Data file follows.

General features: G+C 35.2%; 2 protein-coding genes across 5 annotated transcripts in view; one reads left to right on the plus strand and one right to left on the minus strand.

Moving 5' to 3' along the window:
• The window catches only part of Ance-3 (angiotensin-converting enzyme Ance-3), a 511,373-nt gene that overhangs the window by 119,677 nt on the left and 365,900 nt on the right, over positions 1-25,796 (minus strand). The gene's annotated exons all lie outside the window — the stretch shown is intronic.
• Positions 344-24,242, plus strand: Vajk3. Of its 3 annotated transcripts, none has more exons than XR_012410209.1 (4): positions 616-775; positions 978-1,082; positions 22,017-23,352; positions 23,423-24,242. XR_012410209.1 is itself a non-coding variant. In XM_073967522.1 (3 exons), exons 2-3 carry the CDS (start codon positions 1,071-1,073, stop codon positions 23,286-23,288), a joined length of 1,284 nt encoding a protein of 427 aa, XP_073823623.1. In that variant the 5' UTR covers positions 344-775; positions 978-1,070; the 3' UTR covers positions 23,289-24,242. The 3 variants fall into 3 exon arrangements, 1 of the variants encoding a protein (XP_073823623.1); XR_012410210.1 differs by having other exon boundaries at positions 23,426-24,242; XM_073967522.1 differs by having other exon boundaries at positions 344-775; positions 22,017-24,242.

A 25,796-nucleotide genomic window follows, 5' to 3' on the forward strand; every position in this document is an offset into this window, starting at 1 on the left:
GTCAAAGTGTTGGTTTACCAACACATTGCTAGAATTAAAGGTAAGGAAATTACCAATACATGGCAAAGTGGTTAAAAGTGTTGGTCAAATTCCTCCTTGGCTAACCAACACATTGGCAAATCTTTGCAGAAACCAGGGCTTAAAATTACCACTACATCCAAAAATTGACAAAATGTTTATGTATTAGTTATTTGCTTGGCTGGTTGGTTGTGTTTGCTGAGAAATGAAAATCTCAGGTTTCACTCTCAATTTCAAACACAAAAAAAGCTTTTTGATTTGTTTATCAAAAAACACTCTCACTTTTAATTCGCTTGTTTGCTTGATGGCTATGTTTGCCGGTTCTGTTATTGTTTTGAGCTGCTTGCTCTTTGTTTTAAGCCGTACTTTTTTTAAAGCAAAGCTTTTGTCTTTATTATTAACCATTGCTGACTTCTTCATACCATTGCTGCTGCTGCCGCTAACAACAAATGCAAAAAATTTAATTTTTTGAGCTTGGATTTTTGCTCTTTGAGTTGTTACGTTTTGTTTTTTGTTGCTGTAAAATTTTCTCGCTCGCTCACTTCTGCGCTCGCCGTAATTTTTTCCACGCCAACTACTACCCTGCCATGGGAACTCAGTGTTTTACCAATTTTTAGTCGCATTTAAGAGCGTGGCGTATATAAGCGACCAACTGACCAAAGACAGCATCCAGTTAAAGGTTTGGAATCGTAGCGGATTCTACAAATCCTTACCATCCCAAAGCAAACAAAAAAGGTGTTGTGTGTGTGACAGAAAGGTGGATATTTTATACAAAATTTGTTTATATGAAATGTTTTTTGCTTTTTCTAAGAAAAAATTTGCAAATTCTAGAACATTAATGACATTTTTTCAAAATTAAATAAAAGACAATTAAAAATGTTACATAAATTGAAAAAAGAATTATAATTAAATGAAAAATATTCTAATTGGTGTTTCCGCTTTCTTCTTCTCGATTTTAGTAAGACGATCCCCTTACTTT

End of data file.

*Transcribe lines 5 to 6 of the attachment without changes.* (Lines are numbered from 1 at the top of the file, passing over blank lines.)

A 25,796-nucleotide genomic window follows, 5' to 3' on the forward strand; every position in this document is an offset into this window, starting at 1 on the left:
GTCAAAGTGTTGGTTTACCAACACATTGCTAGAATTAAAGGTAAGGAAATTACCAATACATGGCAAAGTGGTTAAAAGTGTTGGTCAAATTCCTCCTTGGCTAACCAACACATTGGCAAATCTTTGCAGAAACCAGGGCTTAAAATTACCACTACATCCAAAAATTGACAAAATGTTTATGTATTAGTTATTTGCTTGGCTGGTTGGTTGTGTTTGCTGAGAAATGAAAATCTCAGGTTTCACTCTCAATTTCAAACACAAAAAAAGCTTTTTGATTTGTTTATCAAAAAACACTCTCACTTTTAATTCGCTTGTTTGCTTGATGGCTATGTTTGCCGGTTCTGTTATTGTTTTGAGCTGCTTGCTCTTTGTTTTAAGCCGTACTTTTTTTAAAGCAAAGCTTTTGTCTTTATTATTAACCATTGCTGACTTCTTCATACCATTGCTGCTGCTGCCGCTAACAACAAATGCAAAAAATTTAATTTTTTGAGCTTGGATTTTTGCTCTTTGAGTTGTTACGTTTTGTTTTTTGTTGCTGTAAAATTTTCTCGCTCGCTCACTTCTGCGCTCGCCGTAATTTTTTCCACGCCAACTACTACCCTGCCATGGGAACTCAGTGTTTTACCAATTTTTAGTCGCATTTAAGAGCGTGGCGTATATAAGCGACCAACTGACCAAAGACAGCATCCAGTTAAAGGTTTGGAATCGTAGCGGATTCTACAAATCCTTACCATCCCAAAGCAAACAAAAAAGGTGTTGTGTGTGTGACAGAAAGGTGGATATTTTATACAAAATTTGTTTATATGAAATGTTTTTTGCTTTTTCTAAGAAAAAATTTGCAAATTCTAGAACATTAATGACATTTTTTCAAAATTAAATAAAAGACAATTAAAAATGTTACATAAATTGAAAAAAGAATTATAATTAAATGAAAAATATTCTAATTGGTGTTTCCGCTTTCTTCTTCTCGATTTTAGTAAGACGATCCCCTTACTTT